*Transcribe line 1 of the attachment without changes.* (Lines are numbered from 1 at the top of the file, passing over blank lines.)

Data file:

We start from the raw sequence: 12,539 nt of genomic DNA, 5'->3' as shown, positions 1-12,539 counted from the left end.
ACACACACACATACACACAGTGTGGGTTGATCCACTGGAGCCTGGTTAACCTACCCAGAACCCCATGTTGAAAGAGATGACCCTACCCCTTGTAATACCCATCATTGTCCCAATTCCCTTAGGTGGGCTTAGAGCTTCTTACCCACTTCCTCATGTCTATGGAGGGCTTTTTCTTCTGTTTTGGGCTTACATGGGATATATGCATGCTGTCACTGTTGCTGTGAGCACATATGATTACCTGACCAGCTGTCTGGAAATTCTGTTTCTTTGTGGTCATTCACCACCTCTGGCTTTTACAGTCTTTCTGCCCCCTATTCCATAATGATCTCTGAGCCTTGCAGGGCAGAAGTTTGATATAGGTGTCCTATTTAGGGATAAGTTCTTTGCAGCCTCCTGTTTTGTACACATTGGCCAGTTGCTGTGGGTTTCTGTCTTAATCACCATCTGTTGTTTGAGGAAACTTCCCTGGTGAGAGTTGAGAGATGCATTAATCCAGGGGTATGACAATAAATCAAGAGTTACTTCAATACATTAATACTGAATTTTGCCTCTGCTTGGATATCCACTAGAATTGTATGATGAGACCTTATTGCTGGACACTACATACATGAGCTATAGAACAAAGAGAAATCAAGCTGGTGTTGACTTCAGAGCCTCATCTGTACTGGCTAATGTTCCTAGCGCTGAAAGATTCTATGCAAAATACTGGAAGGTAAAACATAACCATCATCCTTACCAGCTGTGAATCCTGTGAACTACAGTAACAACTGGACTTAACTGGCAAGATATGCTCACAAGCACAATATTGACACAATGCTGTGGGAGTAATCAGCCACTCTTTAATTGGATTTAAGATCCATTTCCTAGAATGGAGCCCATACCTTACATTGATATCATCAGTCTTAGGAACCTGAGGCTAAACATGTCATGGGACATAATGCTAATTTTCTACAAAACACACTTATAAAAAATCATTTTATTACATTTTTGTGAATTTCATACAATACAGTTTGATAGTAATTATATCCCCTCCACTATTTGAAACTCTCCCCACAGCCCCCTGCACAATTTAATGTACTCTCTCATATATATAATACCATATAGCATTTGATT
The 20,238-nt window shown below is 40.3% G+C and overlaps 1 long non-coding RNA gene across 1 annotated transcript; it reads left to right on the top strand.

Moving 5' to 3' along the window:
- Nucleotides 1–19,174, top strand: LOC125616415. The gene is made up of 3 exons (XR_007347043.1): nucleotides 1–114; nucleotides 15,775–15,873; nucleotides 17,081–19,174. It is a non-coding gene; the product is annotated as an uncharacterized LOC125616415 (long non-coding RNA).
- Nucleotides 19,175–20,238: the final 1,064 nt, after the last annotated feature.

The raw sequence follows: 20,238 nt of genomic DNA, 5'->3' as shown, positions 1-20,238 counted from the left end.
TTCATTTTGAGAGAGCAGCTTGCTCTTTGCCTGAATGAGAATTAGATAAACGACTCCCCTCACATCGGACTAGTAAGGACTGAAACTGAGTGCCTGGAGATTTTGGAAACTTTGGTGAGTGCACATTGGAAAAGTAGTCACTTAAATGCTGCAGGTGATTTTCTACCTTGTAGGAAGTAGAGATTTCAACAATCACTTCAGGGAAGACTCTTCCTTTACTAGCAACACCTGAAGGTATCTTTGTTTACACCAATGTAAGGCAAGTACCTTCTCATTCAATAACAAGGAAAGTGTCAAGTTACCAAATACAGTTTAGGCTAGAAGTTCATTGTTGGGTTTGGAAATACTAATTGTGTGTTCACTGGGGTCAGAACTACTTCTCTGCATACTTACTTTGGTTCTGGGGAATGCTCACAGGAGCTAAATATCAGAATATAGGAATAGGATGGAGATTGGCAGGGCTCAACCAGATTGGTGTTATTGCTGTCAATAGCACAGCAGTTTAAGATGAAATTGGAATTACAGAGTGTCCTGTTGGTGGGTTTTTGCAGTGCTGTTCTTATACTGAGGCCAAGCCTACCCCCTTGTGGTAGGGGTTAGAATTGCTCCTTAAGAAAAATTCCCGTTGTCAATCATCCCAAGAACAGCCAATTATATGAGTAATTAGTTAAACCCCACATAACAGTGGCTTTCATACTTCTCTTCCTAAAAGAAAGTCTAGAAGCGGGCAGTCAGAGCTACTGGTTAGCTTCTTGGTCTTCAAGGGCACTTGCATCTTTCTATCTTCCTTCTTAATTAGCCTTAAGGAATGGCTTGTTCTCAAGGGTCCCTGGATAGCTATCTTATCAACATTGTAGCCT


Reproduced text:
We start from the raw sequence: 12,539 nt of genomic DNA, 5'->3' as shown, positions 1-12,539 counted from the left end.